Over the last few months, hospitality venues have closed, changed to takeaway, altered their brands and reopened for socially distanced dine-in. We spoke to Oh Marketing to find the best ways to market what you’re currently offering and keep customers up to speed.
As businesses deal with changing restrictions, altering their products or shifting to takeaway and back again, customers are having a hard time staying up to speed. For hospitality in particular – one of the industries hit hardest by the pandemic – it’s never been more important to market effectively. We spoke to Oh Marketing strategist Michelle O’Hara to get some tips on how to keep your venue front-of-mind in an ever-changing environment.
With physical distancing, customer limits, contact-tracing measures and extra hygiene practices in place, hospitality feels a little different at the moment. Venues face the challenge of maintaining a high level of customer service amid a stressful time for employees. It’s more critical than ever that staff and managers are able to make drinking and dining experiences great for guests.
“It’s really important that business are looking at every step of customer interaction, particularly with these extra health steps involved. You have to think about how you’re wowing your customers with each interaction,” O’Hara says. “This includes how you communicate online, on your socials and especially face-to-face – particularly now, things such as sharing your venue’s Covid-safe plan and having extra signage around the venue will help with the customer-service experience.”
The best upsells are often the most obvious. Ensure your staff are up to speed on the latest food and drink offerings by hosting quick tasting sessions with team members on shift. Once service has begun, the best way to upsell is to be clear and open about it, and ask customers what they’d like to eat or drink. Be assumptive – everyone in the venue is there because they have some time and money to spend.
“It’s pretty simple, to be honest. Offer cocktails, offer sides to get started and don’t be shy about it,” says O’Hara. “If you’re serving a group, speak to the whole group and offer everyone a drink – it puts a sort of peer pressure on everyone to jump on board and have an entree or buy a drink to get started.”
You’ll always get customers coming through from different areas, but one of the keys to sustaining success is developing a loyal local following. Learn names and orders, chat to customers about their lives and keep them informed on what you’ve got planned for the business. Giving your business a face and making it a place where customers can stay and chat makes the experience more personable and enjoyable – particularly in an era when brand loyalty is dwindling, O’Hara says.
“There’s almost no loyalty to hospitality businesses, and people talk with their feet. If you’re advertising on social media, simple things like ensuring the ad is targeted at a local crowd will go a long way,” says O’Hara. “People may visit your venue infrequently, but sustained success comes from treating your locals like family and ensuring they come back time after time.”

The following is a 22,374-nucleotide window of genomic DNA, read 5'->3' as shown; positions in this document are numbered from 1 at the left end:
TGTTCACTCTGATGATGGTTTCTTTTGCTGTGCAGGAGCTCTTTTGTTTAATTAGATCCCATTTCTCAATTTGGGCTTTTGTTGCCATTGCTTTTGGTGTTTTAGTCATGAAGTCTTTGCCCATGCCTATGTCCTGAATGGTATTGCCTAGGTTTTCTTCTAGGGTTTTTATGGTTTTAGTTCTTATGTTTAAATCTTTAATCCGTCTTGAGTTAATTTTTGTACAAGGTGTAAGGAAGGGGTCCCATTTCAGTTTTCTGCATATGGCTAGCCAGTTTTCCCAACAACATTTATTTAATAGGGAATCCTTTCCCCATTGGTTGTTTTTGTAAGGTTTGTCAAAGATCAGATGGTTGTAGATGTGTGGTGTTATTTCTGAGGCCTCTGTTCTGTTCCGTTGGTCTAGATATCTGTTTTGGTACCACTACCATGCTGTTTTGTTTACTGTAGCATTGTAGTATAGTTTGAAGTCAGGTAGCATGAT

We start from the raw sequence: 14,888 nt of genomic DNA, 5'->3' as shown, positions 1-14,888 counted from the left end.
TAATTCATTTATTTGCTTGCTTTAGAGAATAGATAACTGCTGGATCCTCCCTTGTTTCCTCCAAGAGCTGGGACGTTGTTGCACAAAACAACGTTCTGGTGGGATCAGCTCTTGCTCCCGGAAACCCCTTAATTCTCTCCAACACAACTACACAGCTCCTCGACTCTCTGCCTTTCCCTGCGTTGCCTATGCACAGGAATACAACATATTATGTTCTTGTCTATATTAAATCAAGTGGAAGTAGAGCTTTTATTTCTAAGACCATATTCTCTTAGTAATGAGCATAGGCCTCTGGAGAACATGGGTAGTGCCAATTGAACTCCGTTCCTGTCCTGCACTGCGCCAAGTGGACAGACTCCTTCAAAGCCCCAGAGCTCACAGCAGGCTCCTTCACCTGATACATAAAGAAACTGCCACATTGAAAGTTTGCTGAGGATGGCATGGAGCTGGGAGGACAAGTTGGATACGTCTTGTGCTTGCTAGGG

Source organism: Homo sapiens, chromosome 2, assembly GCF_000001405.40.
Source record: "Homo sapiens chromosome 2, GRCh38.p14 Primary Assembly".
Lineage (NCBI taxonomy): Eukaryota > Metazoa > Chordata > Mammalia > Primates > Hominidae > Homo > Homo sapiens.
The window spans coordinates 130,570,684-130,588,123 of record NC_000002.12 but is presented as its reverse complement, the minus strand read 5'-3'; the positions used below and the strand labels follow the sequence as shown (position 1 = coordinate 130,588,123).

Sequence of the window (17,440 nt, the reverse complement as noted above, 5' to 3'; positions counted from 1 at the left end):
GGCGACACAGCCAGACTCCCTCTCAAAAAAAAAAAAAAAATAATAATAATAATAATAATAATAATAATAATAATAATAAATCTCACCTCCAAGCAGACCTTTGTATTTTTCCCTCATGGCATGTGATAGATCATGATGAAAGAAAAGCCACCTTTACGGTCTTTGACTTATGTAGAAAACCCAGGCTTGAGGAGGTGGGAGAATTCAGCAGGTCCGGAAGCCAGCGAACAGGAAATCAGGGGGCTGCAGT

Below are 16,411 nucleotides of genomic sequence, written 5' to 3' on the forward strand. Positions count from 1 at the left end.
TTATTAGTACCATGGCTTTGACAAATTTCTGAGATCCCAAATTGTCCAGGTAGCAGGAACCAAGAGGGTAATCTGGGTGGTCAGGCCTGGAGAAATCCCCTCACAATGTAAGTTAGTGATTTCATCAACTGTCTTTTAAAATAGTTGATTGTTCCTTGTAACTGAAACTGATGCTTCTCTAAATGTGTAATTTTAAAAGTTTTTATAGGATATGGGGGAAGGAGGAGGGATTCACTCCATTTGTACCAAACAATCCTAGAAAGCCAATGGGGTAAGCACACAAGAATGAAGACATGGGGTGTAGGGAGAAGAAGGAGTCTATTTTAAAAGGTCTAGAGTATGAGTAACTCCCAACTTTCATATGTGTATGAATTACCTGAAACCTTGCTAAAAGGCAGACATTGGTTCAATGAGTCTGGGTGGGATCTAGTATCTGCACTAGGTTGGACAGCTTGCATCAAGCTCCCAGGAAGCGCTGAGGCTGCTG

Introducing loyalty cards isn’t suitable for every business, but it can be another great way to help build customer engagement and secure some repeat business. O’Hara says there are pros and cons to introducing loyalty programs, though.
“It seems obvious, but offering an incentive like a free coffee after a certain amount similarly gives people a reason to keep coming back,” says O’Hara. “A good way to ensure people use loyalty cards is to actually keep them at the venue in a box, and have people’s names on each card. It helps customers feel connected to the venue – having something that feels like it’s theirs stored on site.”
Engaging with customers on social media has become more important than ever this year. It’s a good idea to post regular updates, particularly in relation to how the evolving restrictions affect your business. Many venues have changed their business model or product offering significantly over the last few months, so it’s crucial to communicate any changes as well. Building a brand aesthetic is another thing marketing agencies can help with if you’re stuck on where to start.
“Social media boils down to your ideal client and how you segment your client base. A lot of businesses will use Instagram for a younger audience and Facebook for their older followers,” says O’Hara. “Posting times are really important too, and specific to your type of venue. Ensure you’re using the metrics on offer with Facebook, Instagram and other platforms to see what times your followers are engaged so you can target posts and understand your audience. Social media is an excellent free marketing tool that a lot of businesses don’t utilise.”
One of the best ways to market your business is through your customers. If you have an engaged customer base that raves about your venue, you’re more likely to reach new people. Word of mouth, social media and reviews are all helpful for this. How you encourage customers to engage this way depends a lot on what type of venue you run, but often a friendly chat is a great way in.
“There’s nothing wrong with asking customers to tag you in a post or leave a review then and there, right after they’ve eaten,” says O’Hara. “Obviously you’d judge this on a case-by-case basis, but getting involved with your customers, acknowledging them and chatting to them will help you establish a rapport and lead to positive feedback on social media or review platforms.”
Photography: Brook James